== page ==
Canon’s silhouetting technology is driven by software that unite monitoring functionality with privacy protection. Video footage from network cameras may contain numerous personal identifiers, which raises privacy concerns. However, by silhouetting human forms and masking those defining characteristics, Canon’s technologies help protect individuals’ privacy and thereby open up a variety of other possibilities for network cameras.
For example, silhouetting technology can help users monitor crowding at such public facilities as train stations, shopping malls and restaurants without encroaching on customers’ privacy and use this information to improve convenience and realize a safer and more secure society.
The process of silhouetting a video involves creating a “difference image,” which highlights the differences between the input video, and a predefined “control image.” The difference image is then synthesized with a background image to render the moving object as silhouette.
Canon’s technologies also update the control image on a regular basis. Regularly updating the control image helps minimize the impact of such subtle changes as shifts in the positioning of desks and chairs or changes in lighting conditions. This in turn enables detection of the target moving objects with greater precision.
For outdoor applications, network cameras are susceptible to the effects of raindrops, dirt and dust. Environmental residue can be especially problematic, as water or grime accumulating on the surface of a camera lens can reduce visibility.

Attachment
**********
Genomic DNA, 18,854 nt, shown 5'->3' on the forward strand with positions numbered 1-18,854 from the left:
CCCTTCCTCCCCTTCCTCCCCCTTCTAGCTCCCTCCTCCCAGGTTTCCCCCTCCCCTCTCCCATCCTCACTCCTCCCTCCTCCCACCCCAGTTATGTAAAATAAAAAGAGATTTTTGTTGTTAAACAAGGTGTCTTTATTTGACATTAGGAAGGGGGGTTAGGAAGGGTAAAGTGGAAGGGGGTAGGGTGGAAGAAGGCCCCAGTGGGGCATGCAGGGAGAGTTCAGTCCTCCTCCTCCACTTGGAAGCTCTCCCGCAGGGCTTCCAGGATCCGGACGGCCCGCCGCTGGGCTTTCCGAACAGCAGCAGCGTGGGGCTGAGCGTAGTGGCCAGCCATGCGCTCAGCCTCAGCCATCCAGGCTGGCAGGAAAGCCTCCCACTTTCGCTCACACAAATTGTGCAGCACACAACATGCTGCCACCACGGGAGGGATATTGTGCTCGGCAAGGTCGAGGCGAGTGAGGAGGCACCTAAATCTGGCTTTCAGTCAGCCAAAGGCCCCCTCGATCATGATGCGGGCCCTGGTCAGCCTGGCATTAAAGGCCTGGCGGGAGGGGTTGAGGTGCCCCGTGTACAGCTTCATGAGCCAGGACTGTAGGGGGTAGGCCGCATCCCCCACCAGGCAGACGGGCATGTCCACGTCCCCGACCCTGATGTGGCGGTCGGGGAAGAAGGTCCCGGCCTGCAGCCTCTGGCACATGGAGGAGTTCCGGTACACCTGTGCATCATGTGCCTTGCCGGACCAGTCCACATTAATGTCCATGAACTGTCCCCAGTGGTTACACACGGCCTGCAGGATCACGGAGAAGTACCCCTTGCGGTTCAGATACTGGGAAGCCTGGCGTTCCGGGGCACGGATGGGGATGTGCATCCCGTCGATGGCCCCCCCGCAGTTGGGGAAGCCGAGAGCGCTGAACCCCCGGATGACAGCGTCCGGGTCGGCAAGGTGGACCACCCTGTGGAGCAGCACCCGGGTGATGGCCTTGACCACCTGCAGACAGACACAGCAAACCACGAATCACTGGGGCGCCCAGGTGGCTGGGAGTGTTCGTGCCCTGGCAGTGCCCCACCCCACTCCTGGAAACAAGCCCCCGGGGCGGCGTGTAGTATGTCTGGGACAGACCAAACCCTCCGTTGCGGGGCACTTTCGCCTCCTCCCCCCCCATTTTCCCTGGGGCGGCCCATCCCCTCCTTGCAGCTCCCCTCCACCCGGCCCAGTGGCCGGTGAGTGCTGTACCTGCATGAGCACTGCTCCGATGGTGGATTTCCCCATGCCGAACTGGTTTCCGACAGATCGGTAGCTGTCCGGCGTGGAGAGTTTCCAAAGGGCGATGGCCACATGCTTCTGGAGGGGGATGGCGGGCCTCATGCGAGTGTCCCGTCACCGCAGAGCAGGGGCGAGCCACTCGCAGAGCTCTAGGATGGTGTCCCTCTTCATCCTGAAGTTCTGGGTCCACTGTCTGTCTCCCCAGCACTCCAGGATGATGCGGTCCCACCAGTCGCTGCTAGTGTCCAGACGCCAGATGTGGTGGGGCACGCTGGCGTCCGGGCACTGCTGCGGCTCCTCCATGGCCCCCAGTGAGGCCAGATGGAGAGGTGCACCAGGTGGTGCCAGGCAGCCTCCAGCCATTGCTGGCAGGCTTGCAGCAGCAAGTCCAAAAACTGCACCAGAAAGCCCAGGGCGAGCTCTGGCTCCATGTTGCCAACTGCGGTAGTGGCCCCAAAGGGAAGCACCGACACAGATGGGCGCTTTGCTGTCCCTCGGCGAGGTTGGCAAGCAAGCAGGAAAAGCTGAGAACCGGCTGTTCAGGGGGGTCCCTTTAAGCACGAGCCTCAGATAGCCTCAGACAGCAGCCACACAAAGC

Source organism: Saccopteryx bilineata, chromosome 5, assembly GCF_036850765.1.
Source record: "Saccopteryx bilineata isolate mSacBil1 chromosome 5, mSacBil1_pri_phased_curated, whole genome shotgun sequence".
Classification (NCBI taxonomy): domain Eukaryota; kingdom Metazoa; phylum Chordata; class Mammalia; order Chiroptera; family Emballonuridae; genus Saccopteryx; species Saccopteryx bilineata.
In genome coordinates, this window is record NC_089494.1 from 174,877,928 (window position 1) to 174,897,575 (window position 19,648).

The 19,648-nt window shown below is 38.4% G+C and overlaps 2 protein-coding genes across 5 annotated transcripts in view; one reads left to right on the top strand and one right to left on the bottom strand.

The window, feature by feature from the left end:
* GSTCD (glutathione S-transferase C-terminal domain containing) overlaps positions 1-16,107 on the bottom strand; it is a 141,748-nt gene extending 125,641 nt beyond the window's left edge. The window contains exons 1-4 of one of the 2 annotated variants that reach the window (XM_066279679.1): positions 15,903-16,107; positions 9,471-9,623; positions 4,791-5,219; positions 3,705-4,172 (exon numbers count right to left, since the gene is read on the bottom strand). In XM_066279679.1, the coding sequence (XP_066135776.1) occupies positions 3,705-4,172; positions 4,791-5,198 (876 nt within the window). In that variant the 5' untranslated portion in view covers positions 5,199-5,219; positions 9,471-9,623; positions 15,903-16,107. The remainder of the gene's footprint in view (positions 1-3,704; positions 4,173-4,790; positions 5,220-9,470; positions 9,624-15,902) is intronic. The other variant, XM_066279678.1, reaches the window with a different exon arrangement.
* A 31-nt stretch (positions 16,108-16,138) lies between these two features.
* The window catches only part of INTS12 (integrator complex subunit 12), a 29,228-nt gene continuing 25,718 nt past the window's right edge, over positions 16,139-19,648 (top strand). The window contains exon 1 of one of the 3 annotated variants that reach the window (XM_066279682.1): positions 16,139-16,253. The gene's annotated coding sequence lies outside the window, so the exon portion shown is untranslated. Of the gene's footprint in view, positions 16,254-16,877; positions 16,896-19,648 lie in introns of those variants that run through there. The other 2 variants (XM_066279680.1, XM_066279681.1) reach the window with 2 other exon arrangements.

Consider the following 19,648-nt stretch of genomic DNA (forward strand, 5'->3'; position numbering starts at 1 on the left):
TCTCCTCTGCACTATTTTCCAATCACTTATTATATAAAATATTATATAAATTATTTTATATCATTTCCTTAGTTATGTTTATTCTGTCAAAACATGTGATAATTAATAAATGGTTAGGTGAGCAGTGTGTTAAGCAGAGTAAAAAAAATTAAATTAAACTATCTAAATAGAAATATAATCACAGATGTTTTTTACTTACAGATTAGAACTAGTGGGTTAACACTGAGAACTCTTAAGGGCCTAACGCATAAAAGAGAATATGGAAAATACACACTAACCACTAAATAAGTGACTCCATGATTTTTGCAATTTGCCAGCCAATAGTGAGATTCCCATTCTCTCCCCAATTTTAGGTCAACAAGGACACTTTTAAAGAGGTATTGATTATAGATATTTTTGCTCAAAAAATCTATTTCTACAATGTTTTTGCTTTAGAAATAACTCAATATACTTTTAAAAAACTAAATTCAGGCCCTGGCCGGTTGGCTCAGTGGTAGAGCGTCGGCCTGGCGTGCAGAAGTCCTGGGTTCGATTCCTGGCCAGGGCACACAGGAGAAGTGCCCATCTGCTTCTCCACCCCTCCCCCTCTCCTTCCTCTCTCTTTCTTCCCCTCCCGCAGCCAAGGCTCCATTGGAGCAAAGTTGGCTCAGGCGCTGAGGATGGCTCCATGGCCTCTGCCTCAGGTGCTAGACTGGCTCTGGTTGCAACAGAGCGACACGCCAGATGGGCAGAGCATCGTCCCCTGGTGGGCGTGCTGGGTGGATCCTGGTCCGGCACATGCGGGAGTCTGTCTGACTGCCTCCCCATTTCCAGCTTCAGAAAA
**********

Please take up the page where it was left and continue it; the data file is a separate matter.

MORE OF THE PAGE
Network cameras treated with Canon’s proprietary hydrophilic*2 coating are better protected against such effects. In addition to quickly repelling raindrops in inclement weather, the residue on the lens is more easily washed away by the rain, thereby improving visibility during and after the rain.
Conventional network cameras tend to experience reduced visibility in the rain due to droplets adhering to lens surfaces, which causes diffuse reflections. However, when rain hits a network camera treated with a hydrophilic coating, the droplets form a thin, uniform layer across the coated lens surface. This minimizes diffuse reflections, which helps maintain visibility during and after inclement weather.
On a lens with hydrophilic coating, rain spreads quickly to form a thin, even layer under dirt, dust, or grime and detach the accumulation from the surface. As the rain washes away, these accumulations are washed away with it.
Canon develops large-aperture zoom lenses that allow users to utilize the incredible light-gathering capabilities of an f/2.4 aperture, even at the telephoto end. Such performance makes possible the capture of clear, vivid and low-noise color images of subjects as far as 100 meters away. Used in conjunction with Canon video content analysis solutions, these lenses are ideal for nighttime security applications in such environments as large parking lots.